If Johnson lost Uxbridge, he would be the first sitting prime minister to be unseated in a general election, but it would not automatically spell the end of his political career. Strictly speaking, there is no law that requires the prime minister to be a member of Parliament, only a longstanding convention.
What the Conservatives would most likely do is find another party member from a safe seat who won by a comfortable margin to resign, probably in exchange for a seat in the House of Lords, according to the University College report. This would enable a by-election for that newly vacant seat, a contest in which Johnson could then stand as the Conservative candidate.
One slightly similar precedent occurred in 1963, when Alec Douglas-Home became prime minister after the resignation of Harold Macmillan for health reasons: for more than two weeks, Douglas-Home was a member of neither parliamentary house, and was ultimately elected to a parliamentary seat representing Kinross and West Perthshire.
But a by-election was not a self-evident strategy, either, said Meg Russell, director of the Constitution Unit at University College London. A hypothetical Johnson loss in Uxbridge would likely reflect a bad night for the Conservative Party across the country. In that case, party members would likely question the imperative of Johnson remaining leader, Russell said.
“All of these people, they just fought an election. To ask somebody to step down just after the election, that’s pretty tough,” she said.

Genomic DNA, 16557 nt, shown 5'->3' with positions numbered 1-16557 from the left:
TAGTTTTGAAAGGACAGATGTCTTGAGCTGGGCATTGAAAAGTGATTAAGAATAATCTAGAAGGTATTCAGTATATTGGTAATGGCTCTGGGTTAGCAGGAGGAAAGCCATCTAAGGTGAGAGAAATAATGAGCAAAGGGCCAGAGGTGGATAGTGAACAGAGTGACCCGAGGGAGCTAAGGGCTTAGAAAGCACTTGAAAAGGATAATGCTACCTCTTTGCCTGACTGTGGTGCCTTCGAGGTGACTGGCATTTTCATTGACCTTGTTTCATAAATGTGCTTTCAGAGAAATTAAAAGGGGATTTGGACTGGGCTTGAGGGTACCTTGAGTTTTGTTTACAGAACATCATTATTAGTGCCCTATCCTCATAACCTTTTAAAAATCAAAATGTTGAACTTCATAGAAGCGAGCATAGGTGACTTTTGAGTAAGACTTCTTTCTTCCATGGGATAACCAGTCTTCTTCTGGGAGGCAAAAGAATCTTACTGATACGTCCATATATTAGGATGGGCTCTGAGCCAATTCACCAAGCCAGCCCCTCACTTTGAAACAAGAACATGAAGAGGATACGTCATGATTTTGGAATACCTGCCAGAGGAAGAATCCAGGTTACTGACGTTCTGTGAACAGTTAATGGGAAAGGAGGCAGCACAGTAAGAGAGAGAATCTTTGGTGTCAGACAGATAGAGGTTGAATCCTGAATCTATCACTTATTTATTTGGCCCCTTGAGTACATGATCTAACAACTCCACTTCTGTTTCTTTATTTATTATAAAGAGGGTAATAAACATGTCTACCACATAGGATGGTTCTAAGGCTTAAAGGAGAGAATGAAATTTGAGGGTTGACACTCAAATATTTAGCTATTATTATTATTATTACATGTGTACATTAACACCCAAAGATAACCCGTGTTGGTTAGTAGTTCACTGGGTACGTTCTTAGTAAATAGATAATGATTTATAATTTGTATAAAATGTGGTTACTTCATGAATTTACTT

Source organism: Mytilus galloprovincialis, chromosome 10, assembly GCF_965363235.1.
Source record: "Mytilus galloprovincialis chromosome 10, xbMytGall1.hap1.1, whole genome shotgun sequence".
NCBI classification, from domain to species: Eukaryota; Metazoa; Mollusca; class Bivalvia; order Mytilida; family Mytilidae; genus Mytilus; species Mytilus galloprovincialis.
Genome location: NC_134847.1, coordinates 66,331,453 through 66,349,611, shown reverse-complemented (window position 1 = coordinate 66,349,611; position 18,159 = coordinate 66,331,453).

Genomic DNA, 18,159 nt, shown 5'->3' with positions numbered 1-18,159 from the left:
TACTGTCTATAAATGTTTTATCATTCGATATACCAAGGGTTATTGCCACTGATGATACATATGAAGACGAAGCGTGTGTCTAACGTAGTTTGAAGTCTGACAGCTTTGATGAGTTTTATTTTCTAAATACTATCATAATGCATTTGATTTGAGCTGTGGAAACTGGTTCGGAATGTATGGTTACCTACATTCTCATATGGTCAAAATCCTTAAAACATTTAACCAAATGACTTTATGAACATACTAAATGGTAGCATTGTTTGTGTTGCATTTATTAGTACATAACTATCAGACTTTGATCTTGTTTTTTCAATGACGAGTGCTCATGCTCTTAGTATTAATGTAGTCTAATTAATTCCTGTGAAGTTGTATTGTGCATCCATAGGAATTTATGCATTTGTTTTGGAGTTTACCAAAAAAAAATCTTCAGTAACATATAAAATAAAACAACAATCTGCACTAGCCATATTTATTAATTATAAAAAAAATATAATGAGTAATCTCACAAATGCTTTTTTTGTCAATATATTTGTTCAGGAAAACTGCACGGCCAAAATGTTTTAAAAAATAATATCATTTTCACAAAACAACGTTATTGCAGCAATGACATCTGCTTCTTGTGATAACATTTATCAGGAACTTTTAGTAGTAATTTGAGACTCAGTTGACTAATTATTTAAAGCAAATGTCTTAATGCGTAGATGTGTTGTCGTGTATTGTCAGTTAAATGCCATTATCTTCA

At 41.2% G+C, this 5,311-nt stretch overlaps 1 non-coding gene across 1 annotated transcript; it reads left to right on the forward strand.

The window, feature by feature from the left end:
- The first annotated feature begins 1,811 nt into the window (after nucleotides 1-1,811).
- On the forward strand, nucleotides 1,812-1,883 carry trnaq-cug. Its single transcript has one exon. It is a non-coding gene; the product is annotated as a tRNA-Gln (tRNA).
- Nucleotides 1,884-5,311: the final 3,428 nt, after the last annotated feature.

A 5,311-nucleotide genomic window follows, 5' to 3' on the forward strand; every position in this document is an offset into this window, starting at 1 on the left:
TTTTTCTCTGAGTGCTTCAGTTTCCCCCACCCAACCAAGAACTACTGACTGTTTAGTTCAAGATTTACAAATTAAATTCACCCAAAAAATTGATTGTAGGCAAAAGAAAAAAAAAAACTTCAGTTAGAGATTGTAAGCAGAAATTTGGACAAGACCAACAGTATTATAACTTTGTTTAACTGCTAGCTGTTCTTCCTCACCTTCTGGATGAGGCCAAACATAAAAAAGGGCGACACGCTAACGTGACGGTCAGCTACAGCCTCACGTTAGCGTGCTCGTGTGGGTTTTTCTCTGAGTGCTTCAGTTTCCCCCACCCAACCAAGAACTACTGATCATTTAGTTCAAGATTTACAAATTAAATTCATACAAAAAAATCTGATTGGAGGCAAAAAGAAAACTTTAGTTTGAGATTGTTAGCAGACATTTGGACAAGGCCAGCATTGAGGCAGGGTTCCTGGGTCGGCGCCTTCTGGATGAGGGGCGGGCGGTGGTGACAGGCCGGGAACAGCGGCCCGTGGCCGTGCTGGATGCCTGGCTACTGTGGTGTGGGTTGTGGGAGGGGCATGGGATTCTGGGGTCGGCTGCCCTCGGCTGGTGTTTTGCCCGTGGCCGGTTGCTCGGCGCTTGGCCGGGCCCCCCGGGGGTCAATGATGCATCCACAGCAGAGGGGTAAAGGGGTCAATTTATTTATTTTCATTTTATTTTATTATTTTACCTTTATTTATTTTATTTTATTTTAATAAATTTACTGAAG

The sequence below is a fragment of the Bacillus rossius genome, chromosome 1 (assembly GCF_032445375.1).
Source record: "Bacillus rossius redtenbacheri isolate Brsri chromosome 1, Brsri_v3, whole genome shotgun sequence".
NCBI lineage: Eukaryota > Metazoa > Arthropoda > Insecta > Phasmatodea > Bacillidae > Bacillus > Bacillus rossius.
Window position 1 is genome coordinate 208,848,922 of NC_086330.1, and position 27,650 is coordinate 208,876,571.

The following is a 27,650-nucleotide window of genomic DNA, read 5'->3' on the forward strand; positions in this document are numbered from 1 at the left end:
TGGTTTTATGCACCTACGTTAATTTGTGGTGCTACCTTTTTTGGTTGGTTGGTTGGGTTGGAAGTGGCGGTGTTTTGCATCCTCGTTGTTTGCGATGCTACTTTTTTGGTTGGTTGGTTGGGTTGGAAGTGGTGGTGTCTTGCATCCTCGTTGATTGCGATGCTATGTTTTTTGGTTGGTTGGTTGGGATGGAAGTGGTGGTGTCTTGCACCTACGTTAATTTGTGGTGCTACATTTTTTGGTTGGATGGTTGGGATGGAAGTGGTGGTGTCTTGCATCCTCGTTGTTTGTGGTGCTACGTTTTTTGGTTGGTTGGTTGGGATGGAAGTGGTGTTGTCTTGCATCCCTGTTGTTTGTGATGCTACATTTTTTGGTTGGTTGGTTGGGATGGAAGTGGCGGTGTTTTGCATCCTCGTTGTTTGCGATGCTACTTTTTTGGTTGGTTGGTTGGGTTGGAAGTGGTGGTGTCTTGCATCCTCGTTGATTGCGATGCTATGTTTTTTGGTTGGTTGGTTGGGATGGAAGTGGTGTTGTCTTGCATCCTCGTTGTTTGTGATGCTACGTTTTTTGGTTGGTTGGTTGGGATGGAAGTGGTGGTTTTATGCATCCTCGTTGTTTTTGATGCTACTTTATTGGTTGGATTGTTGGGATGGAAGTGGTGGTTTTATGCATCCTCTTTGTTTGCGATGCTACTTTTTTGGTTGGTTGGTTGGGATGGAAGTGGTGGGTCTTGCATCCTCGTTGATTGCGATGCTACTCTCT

There would also be the issue of timing, she said, given that the approaching Christmas holidays would in all likelihood mean that a by-election could not be held before late January at the earliest. In the meantime, Johnson would not be able to attend, speak or vote in the House of Commons. And Brexit would once again be thrown off track.
Some have also floated the idea that Johnson could lead the Conservative Party from a seat in the House of Lords, but Russell said that was even less likely.
“I think it’s inconceivable that he could be prime minister from the House of Lords,” she said. “The last time we had a prime minister in the House of Lords was over 100 years ago.”
On Thursday, Alan Murdoch, a 65-year-old retiree who was standing in the rain outside an Uxbridge polling place with his wife, said he hoped Johnson lost his seat.
“I think he’s an absolute buffoon,” Murdoch said. “Everyone says he’s educated, but he’s a buffoon and a liar and runs away from everything — that’s why he won’t be getting our vote.”
But Murdoch said he and his wife weren’t supporting Milani’s effort to oust Johnson. Although they usually vote Labour, this time they went for the Liberal Democrat candidate. He cited concerns about Labour having “gone too far to the left” and about anti-Semitism within the party.
Anne Baxter, 60, a homemaker in Uxbridge, said she voted Green as a protest.
“I don’t want Labour or the Conservatives in, and what’s going on with the environment should be taken be up by somebody,” she said.
“I quite like Boris. But I don’t believe any of them — I think everything they say is lies.”